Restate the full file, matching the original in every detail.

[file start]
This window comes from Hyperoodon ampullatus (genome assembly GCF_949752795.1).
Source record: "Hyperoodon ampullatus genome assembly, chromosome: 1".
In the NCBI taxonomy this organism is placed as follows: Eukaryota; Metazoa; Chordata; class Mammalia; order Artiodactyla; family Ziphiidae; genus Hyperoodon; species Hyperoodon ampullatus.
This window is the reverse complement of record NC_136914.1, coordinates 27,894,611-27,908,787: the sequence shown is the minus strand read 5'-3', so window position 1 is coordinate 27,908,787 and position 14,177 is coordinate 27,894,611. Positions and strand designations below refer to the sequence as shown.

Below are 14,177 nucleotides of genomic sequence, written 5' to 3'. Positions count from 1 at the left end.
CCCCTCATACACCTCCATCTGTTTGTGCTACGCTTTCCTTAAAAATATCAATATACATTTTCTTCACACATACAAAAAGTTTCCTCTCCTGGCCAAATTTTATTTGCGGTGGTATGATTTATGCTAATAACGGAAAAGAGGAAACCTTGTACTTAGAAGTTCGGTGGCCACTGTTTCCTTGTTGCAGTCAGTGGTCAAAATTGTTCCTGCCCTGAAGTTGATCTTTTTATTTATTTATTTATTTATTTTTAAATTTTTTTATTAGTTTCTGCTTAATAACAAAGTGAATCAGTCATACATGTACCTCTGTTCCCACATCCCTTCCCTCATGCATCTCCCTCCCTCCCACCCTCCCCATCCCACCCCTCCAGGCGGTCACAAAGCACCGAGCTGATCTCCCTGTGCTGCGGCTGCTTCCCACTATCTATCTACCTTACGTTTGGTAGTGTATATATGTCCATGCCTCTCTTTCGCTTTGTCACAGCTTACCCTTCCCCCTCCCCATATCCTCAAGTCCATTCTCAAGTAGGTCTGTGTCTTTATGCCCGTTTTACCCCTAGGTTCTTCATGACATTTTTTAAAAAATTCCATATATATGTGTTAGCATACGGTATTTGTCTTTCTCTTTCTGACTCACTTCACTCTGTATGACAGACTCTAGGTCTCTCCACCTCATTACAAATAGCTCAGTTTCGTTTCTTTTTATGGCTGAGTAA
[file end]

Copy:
This window comes from Hyperoodon ampullatus (genome assembly GCF_949752795.1).
Source record: "Hyperoodon ampullatus genome assembly, chromosome: 1".
In the NCBI taxonomy this organism is placed as follows: Eukaryota; Metazoa; Chordata; class Mammalia; order Artiodactyla; family Ziphiidae; genus Hyperoodon; species Hyperoodon ampullatus.
This window is the reverse complement of record NC_136914.1, coordinates 27,894,611-27,908,787: the sequence shown is the minus strand read 5'-3', so window position 1 is coordinate 27,908,787 and position 14,177 is coordinate 27,894,611. Positions and strand designations below refer to the sequence as shown.

Below are 14,177 nucleotides of genomic sequence, written 5' to 3'. Positions count from 1 at the left end.
CCCCTCATACACCTCCATCTGTTTGTGCTACGCTTTCCTTAAAAATATCAATATACATTTTCTTCACACATACAAAAAGTTTCCTCTCCTGGCCAAATTTTATTTGCGGTGGTATGATTTATGCTAATAACGGAAAAGAGGAAACCTTGTACTTAGAAGTTCGGTGGCCACTGTTTCCTTGTTGCAGTCAGTGGTCAAAATTGTTCCTGCCCTGAAGTTGATCTTTTTATTTATTTATTTATTTATTTTTAAATTTTTTTATTAGTTTCTGCTTAATAACAAAGTGAATCAGTCATACATGTACCTCTGTTCCCACATCCCTTCCCTCATGCATCTCCCTCCCTCCCACCCTCCCCATCCCACCCCTCCAGGCGGTCACAAAGCACCGAGCTGATCTCCCTGTGCTGCGGCTGCTTCCCACTATCTATCTACCTTACGTTTGGTAGTGTATATATGTCCATGCCTCTCTTTCGCTTTGTCACAGCTTACCCTTCCCCCTCCCCATATCCTCAAGTCCATTCTCAAGTAGGTCTGTGTCTTTATGCCCGTTTTACCCCTAGGTTCTTCATGACATTTTTTAAAAAATTCCATATATATGTGTTAGCATACGGTATTTGTCTTTCTCTTTCTGACTCACTTCACTCTGTATGACAGACTCTAGGTCTCTCCACCTCATTACAAATAGCTCAGTTTCGTTTCTTTTTATGGCTGAGTAA